As the days get shorter, it’s a good time to adjust how you take care of your house plant buddies so they’ll stay happy throughout the winter.
Just like outdoor plants, your indoor plants need to rest over the winter months and take a little break from growing.
Autumn and winter is a time of rest and yes almost hibernation for indoor plants. Most plants need to go dormant in order to be ready for the spring growth spurt. Your house plants are no exception. Even outdoor tropical plants will stop or slow their growth during the cooler weather.
If you’ve pampered your plants all summer long, the last thing you want to do is watch them shrivel and die over the winter!
It’s not that hard to keep your plants thriving all year round. Your plants will stay happy and healthy if you avoid making these mistakes when the outside temps drop in fall and winter.
These are the 7 things house plants don’t like in fall and winter
1. Too much light
As leaves fall, you may get a lot more light through your windows than you did in the summer when outside trees were shading your home. Keep an eye on plants that are sensitive to too much direct light and move them if needed.
Plants that don’t like direct sunlight are:
Cast Iron Plant
2. Not enough light
As days grow shorter, the sun doesn’t rise as high in the sky during the day. The amount of sunshine coming through your windows may not meet the needs of your light loving plants. Consider rotating and moving these plants closer to a window. But not too close. You don’t want them catching a chill!
Plants that need a lot of light are:
Fiddle leaf Fig
3. Being in a cold draft
A cold draft can be the kiss of death for sensitive tropical plants. Most plants hate being in a draft, especially if it’s a cold one. Be especially careful with your plants that won’t tolerate getting chilly at all. You may have to move them to a new location if they’re near a door or close to a window that’s not tightly sealed.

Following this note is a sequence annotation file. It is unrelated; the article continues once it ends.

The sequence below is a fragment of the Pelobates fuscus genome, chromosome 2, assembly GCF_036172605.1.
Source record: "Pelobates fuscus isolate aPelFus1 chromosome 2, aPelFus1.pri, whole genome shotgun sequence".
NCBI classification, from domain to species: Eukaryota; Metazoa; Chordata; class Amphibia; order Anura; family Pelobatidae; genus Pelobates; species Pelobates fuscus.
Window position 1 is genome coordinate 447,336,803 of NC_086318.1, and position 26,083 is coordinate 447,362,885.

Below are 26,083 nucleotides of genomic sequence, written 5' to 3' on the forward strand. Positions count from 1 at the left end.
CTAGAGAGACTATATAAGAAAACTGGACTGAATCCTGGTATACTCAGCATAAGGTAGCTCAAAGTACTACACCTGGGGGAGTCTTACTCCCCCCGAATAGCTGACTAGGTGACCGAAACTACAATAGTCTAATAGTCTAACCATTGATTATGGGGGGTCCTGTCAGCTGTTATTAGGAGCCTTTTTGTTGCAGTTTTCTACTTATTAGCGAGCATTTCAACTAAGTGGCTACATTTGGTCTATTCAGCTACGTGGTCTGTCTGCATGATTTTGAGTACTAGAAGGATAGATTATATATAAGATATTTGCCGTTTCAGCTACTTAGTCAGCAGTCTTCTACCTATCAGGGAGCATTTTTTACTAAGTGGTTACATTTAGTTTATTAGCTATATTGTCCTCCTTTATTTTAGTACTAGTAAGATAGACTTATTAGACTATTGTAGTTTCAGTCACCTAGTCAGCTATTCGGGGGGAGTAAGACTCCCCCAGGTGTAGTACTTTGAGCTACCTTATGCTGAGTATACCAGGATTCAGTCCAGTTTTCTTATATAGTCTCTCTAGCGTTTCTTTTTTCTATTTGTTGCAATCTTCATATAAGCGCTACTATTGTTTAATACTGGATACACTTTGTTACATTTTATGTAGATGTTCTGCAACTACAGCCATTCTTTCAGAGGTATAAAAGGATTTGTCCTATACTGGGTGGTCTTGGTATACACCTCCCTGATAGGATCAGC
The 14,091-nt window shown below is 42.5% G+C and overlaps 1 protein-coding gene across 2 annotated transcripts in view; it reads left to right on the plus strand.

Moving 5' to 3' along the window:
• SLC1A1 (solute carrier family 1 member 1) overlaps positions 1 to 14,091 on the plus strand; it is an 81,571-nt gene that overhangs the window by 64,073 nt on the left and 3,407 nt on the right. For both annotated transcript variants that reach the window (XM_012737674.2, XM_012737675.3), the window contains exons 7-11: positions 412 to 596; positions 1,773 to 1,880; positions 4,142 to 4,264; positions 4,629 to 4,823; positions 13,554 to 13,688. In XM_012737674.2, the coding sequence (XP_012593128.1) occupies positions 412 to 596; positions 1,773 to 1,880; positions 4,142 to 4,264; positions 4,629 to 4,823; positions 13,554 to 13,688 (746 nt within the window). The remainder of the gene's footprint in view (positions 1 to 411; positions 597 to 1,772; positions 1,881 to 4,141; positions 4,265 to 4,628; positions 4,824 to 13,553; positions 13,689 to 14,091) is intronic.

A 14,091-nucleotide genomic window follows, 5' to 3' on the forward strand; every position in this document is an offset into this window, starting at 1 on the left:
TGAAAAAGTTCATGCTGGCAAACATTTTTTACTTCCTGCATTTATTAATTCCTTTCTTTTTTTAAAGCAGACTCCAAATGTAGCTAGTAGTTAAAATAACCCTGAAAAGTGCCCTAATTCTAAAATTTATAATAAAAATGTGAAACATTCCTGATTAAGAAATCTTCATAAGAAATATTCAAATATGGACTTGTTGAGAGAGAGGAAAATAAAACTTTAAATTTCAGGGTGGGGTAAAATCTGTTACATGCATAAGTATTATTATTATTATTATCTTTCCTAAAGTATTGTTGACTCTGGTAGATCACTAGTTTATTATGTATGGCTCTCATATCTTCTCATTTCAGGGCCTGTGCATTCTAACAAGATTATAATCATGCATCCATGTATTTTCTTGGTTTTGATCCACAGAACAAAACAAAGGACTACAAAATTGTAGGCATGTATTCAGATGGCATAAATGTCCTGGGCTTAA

Plants that really don’t like drafts are:
4. Being in a hot spot
How can it be too hot for a tropical plant? Easy. When you place a plant on a mantel, next to a fireplace, radiator or other source of heat your plant will feel scorched. It will dry out faster and it’s leaves may turn brown and drop. There’s your sign. While your cat or dog may love basking next to a roaring fire, your plants won’t. Just move them to a new location for winter.
Plants that really don’t like hot drafts are:
5. Air that’s too dry
We naturally turn on the central heating and wood and gas fires for winter warmth. While that’s perfect for us, our plants don’t love the dry air they create. Oh some cactus and succulents won’t be bothered by the drier air, but your ferns and tropical orchids will appreciate a little extra misting.
IKEA makes a great mister, or reuse any spray bottle and fill with water (make sure there’s no soap residue left). Gently mist plants once a week. Another way to add extra moisture to large leafed plants like a Fiddle Leaf fig or Rubber Plant is to gently wipe their leaves with a damp cloth or even take them in the tub for a quick shower.
Plants that don’t like very dry air:
Remember that plants like to hibernate a little during the cold months? Not only does their growth slow, but they no longer need as much water. This is a good time to cut back on your weekly watering. Most plants will be fine with getting watered every other week.
As long as they’re not in hot spot (see #4) or naturally love moisture (see #5) this schedule should be fine. If in doubt always check the top inch of soil with your finger. If it’s dry, water. If not it’s safe to wait until it is.
Plants that don’t tolerate too much water
Hoya or Wax Plant
Although plants love getting some extra food during the spring and summer months; it’s a good idea to stop feeding them in the fall and winter. When your plant is resting and dormant, it doesn’t need or want any extra nutrients, so it’s OK to stop fertilising until the spring.
That’s it! If you modify your routine around taking care of your plants during the winter months they’ll thrive and survive.
Meanwhile it’s good to keep an eye on plants to pick up on any signs of distress like wilting or drooping leaves (not enough water), brown (not enough water or moisture) or yellow spots (too much water). It’s easier to save a plant before it goes into meltdown.
Use the time change as a good reminder to change your plant care routine.
When clocks fall back in the fall, slow down watering and stop fertilising. When clocks go forward in the spring, you can start fertilising and watering again as normal.